Apple AirTag Spills Its Secrets

The Apple AirTag is a $29 Bluetooth beacon that sticks onto your stuff and helps you locate it when lost. It’s more than just a beeper though, the idea is that it can be silently spotted by any iDevice — almost like a crowd-sourced mesh network — and its owner alerted of its position wherever they are in the world.

There are so many questions about its privacy implications despite Apple’s reassurances, so naturally it has been of great interest to those who research such things. First among those working on it to gain control of its nRF52832 microcontroller is [Stacksmashing], who used a glitching technique whereby the chip’s internal power supply is interrupted with precise timing, to bypass the internally enabled protection of its debug port. The firmware has been dumped, and of course a tag has been repurposed for the far more worthwhile application of Rickrolling Bluetooth snoopers.

The idea of a global network of every iDevice helping reunite owners with their lost possessions is on the face of it a very interesting one, and Apple are at great pains on the AirTag product page to reassure customers about the system’s security. On one hand this work opens up the AirTag as a slightly expensive way to get an nRF microcontroller for other applications, but the real value will come as the firmware is analysed to see how at the tag itself works.

[Stacksmashing] has appeared on these pages many times before, often in the context of Nintendo hardware. Just one piece of work is the guide to opening up a Nintendo Game and Watch.

17 thoughts on “Apple AirTag Spills Its Secrets

  1. One thing: These Tile ripoffs don’t “stick onto your stuff”. They require a keychain or other accessory to do that, which will cost you anywhere from $13 to $449, in the Apple store. Convenient!

      1. Yes! Yes I would! And I’d also add that the Model T was a rip-off of the traditional horse and buggy! What’s next, cars that go fast enough to create vacuums under the driver’s arms? We’ll have to have arms made of some strong but lightweight metal now to protect us. Rip off, I say!

  2. Apple reassures you than you will get notified if sameone tries to hide one on your person to track you.

    However that only works if you have an iPhone or if whoever wanted to track you refrained from pulling it apart and removing the beeper.

    1. Better an attempt than nothing (I don’t think Tile does anything to prevent this). I’d be interested to see what the nRF protocol it used was like, and the mere presence of an airtag (not necessarily the actual identifiers) could be detected on other devices.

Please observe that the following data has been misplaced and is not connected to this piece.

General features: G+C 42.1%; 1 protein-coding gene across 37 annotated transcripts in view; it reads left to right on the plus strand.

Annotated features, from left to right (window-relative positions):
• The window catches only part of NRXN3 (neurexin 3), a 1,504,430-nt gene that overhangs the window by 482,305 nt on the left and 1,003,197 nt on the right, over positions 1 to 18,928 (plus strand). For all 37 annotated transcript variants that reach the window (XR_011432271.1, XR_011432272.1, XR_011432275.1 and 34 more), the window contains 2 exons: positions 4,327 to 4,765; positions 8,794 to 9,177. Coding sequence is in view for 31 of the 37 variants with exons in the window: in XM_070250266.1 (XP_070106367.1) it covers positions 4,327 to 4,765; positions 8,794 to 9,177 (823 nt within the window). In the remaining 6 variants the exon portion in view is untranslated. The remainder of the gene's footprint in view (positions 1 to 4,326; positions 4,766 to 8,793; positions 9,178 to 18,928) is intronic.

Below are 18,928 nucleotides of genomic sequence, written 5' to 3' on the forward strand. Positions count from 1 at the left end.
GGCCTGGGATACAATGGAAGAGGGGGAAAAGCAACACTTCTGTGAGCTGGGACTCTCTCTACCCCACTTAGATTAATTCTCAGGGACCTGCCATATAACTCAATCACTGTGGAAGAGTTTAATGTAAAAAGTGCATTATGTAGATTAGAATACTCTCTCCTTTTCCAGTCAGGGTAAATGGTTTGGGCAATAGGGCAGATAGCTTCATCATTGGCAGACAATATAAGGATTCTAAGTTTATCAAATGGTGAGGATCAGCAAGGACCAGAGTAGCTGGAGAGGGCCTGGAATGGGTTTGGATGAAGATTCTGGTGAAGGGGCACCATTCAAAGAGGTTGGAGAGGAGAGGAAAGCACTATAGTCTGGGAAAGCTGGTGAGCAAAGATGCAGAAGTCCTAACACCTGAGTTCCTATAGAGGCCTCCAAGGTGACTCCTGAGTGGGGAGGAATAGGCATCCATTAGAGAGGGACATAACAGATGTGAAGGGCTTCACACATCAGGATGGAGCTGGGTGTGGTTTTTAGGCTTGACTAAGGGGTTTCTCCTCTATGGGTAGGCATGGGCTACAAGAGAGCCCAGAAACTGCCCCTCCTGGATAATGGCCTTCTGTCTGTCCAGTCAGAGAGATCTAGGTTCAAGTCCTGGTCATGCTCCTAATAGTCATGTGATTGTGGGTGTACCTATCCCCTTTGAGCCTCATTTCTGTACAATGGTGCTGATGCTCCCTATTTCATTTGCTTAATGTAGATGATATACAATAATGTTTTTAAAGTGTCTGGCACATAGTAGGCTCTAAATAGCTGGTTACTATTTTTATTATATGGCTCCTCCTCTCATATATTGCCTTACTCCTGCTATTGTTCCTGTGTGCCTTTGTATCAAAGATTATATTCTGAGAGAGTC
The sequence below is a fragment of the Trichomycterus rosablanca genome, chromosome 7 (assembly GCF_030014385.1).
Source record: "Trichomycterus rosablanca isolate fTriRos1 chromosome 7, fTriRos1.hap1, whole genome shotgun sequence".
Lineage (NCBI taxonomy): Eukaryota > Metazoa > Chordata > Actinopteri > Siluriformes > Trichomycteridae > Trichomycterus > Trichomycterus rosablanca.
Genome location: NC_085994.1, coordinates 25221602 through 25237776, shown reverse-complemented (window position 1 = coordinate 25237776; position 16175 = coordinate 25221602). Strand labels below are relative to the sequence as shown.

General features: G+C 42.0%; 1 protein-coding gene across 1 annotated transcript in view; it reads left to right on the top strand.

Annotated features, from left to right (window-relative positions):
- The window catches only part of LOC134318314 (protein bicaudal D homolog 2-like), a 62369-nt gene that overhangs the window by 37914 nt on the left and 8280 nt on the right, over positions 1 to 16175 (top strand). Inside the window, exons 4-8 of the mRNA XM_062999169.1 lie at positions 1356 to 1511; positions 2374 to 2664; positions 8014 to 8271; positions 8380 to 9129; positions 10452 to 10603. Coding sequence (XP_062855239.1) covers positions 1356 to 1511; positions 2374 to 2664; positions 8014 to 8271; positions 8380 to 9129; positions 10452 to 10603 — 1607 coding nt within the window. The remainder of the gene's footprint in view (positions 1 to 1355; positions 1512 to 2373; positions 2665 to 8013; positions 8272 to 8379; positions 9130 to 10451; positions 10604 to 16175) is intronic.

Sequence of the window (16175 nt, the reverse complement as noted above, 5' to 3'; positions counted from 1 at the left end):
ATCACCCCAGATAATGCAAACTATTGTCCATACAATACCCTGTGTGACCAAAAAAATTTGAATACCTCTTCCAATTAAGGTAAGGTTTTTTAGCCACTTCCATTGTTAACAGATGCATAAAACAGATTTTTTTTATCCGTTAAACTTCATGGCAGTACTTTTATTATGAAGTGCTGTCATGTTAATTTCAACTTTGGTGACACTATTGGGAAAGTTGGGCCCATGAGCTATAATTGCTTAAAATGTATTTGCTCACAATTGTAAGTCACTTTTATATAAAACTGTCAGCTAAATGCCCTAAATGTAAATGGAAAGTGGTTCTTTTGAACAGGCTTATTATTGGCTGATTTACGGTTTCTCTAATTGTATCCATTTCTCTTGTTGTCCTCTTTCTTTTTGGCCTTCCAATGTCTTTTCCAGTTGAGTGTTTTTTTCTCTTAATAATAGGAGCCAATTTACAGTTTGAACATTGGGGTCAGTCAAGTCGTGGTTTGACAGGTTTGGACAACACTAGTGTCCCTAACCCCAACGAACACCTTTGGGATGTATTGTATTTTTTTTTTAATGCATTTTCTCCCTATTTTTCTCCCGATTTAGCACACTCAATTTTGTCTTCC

1. As I understand it, it broadcasts an asymmetrically encrypted payload via Bluetooth LE, that other iPhones receive, augment with their own location, then upload to Apple.
        Only the owner who has the corresponding private key can decrypt the payload.
        Also see OpenHaystack, which is a reimplementation of the protocol.

    2. Yeah, this was my worry also.
      A global tracking network piggybacking off Apple devices.
      If a tag just happens to find it’s way inside something you own or for example inside the bumper of your car, how would you notice?
      And the battery life is 10years so it can be essentially abandoned in place.
      The genius part is making the iDevices the backbone of the tracking network.
      No embedded GPS needed! Let the device do that.

    1. I was thinking about that, and I’m not sure.

      But really, this isn’t as much of a ripoff as I expected. It definitely would have been if there was no replaceable battery, but for some reason Apple gave us that. $30… ehhh… It’s not great, but it’s hella convienient.

  3. There is probably a very expensive version of this tech that is significantly smaller that we will note in some future data dump by a disgruntled government employee long after it has been deployed in the field for many years…

  4. I suspect that there were air dropped mesh network devices in the 2nd, if not the 1st, Gulf War. I even remember speculation about just this way back then.

    Also when I was in college we already knew fiber optic computer networks were coming and most likely we’d all be connected to it as sort of a utility like electricity or natural gas. We talked about RISC chips and this was back in the early 80’s among English and Nursing majors when I was in college. I think we forget we saw the outlines of the internet coming together way before the world wide web existed. Yes, Al Gore really did have a huge role in it all happening.

  5. Hey editors, read the very first sentence of the article. Read it again. One more time. Come on, man!

    > The Apple AirTag is a $29 Bluetooth beacon that sticks onto your stuff and helps you find locate it when lost.

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